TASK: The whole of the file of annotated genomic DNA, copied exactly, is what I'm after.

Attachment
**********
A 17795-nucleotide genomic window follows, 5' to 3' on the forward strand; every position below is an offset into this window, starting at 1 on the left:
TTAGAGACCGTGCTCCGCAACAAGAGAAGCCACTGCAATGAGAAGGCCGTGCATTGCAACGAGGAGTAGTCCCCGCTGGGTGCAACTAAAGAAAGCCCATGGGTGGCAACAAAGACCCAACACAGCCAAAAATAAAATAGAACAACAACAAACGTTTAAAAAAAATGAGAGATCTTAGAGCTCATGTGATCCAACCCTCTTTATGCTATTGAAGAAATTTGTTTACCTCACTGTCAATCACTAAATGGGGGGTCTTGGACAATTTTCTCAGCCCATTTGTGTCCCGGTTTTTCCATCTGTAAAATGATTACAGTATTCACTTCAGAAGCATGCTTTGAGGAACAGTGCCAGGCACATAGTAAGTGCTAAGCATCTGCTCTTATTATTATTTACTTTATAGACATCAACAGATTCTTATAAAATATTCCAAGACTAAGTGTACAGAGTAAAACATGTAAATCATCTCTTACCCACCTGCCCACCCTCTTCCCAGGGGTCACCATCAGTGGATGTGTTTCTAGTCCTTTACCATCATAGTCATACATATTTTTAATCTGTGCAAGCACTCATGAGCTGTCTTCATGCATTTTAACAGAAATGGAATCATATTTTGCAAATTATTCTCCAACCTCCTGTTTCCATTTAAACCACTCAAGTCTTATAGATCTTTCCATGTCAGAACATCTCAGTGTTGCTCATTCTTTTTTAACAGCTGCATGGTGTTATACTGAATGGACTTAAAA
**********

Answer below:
A 17795-nucleotide genomic window follows, 5' to 3' on the forward strand; every position below is an offset into this window, starting at 1 on the left:
TTAGAGACCGTGCTCCGCAACAAGAGAAGCCACTGCAATGAGAAGGCCGTGCATTGCAACGAGGAGTAGTCCCCGCTGGGTGCAACTAAAGAAAGCCCATGGGTGGCAACAAAGACCCAACACAGCCAAAAATAAAATAGAACAACAACAAACGTTTAAAAAAAATGAGAGATCTTAGAGCTCATGTGATCCAACCCTCTTTATGCTATTGAAGAAATTTGTTTACCTCACTGTCAATCACTAAATGGGGGGTCTTGGACAATTTTCTCAGCCCATTTGTGTCCCGGTTTTTCCATCTGTAAAATGATTACAGTATTCACTTCAGAAGCATGCTTTGAGGAACAGTGCCAGGCACATAGTAAGTGCTAAGCATCTGCTCTTATTATTATTTACTTTATAGACATCAACAGATTCTTATAAAATATTCCAAGACTAAGTGTACAGAGTAAAACATGTAAATCATCTCTTACCCACCTGCCCACCCTCTTCCCAGGGGTCACCATCAGTGGATGTGTTTCTAGTCCTTTACCATCATAGTCATACATATTTTTAATCTGTGCAAGCACTCATGAGCTGTCTTCATGCATTTTAACAGAAATGGAATCATATTTTGCAAATTATTCTCCAACCTCCTGTTTCCATTTAAACCACTCAAGTCTTATAGATCTTTCCATGTCAGAACATCTCAGTGTTGCTCATTCTTTTTTAACAGCTGCATGGTGTTATACTGAATGGACTTAAAA